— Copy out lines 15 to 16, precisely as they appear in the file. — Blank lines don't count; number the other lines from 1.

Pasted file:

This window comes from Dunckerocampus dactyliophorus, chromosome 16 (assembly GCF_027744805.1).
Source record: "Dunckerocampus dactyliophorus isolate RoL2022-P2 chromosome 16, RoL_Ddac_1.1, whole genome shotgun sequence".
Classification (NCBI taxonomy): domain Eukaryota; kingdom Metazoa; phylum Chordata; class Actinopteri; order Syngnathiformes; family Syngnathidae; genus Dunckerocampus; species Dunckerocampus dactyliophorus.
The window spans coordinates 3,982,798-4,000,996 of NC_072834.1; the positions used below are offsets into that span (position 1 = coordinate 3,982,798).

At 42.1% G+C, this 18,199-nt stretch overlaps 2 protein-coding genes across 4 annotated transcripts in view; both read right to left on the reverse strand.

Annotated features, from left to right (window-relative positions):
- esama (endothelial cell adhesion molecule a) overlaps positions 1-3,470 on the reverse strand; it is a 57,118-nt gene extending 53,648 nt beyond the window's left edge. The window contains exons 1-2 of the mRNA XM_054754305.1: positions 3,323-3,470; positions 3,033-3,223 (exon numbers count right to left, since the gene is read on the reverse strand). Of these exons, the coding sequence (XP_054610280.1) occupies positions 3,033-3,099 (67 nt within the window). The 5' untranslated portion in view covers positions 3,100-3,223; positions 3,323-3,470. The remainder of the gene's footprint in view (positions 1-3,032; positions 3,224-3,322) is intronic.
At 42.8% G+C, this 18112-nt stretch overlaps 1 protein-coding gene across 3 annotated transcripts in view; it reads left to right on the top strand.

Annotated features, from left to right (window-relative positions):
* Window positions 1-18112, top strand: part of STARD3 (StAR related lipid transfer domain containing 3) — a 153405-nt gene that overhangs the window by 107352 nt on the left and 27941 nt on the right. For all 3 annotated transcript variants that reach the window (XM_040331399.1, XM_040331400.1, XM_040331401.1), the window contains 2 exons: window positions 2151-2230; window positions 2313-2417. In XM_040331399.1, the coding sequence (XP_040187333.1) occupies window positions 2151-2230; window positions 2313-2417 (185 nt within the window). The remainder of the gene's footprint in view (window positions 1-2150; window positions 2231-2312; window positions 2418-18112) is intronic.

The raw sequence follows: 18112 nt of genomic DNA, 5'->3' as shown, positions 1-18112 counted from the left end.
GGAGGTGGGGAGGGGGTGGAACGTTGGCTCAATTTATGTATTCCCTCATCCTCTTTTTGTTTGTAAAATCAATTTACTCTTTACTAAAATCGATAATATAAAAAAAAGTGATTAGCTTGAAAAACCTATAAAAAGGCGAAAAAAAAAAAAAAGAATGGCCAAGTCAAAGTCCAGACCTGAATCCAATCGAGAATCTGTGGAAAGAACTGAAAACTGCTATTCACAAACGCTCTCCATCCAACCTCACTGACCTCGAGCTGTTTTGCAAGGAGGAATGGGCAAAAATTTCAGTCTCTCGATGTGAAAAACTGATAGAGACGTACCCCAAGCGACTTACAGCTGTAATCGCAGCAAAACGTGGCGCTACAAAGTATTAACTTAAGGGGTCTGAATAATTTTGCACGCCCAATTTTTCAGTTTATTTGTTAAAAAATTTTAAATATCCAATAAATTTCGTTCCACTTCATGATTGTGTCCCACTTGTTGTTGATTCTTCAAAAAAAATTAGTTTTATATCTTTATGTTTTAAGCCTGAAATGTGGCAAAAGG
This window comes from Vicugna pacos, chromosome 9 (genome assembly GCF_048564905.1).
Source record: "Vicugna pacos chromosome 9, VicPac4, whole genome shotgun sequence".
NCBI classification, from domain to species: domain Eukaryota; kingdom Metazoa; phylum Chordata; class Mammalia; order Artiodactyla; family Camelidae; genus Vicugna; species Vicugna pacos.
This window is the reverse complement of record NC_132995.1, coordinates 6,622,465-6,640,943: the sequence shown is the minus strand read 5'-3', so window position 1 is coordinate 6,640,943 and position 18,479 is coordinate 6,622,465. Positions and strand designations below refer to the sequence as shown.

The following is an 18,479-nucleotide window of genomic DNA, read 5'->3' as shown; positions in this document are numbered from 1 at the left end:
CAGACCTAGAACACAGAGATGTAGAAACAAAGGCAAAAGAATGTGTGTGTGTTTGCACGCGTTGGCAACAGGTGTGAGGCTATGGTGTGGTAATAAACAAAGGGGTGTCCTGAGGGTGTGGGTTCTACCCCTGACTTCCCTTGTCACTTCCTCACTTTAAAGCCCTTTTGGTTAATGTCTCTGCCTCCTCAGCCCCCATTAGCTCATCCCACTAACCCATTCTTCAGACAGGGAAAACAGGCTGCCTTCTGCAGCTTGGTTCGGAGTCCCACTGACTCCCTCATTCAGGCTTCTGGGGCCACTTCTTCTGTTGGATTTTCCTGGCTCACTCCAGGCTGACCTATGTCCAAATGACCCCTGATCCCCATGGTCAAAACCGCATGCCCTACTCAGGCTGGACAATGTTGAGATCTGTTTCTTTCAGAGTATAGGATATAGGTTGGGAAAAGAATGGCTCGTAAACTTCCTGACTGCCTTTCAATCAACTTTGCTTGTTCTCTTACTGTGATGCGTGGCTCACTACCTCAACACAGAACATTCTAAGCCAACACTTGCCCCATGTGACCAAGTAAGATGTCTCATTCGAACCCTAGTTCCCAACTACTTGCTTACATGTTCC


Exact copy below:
NCBI classification, from domain to species: domain Eukaryota; kingdom Metazoa; phylum Chordata; class Mammalia; order Artiodactyla; family Camelidae; genus Vicugna; species Vicugna pacos.
This window is the reverse complement of record NC_132995.1, coordinates 6,622,465-6,640,943: the sequence shown is the minus strand read 5'-3', so window position 1 is coordinate 6,640,943 and position 18,479 is coordinate 6,622,465. Positions and strand designations below refer to the sequence as shown.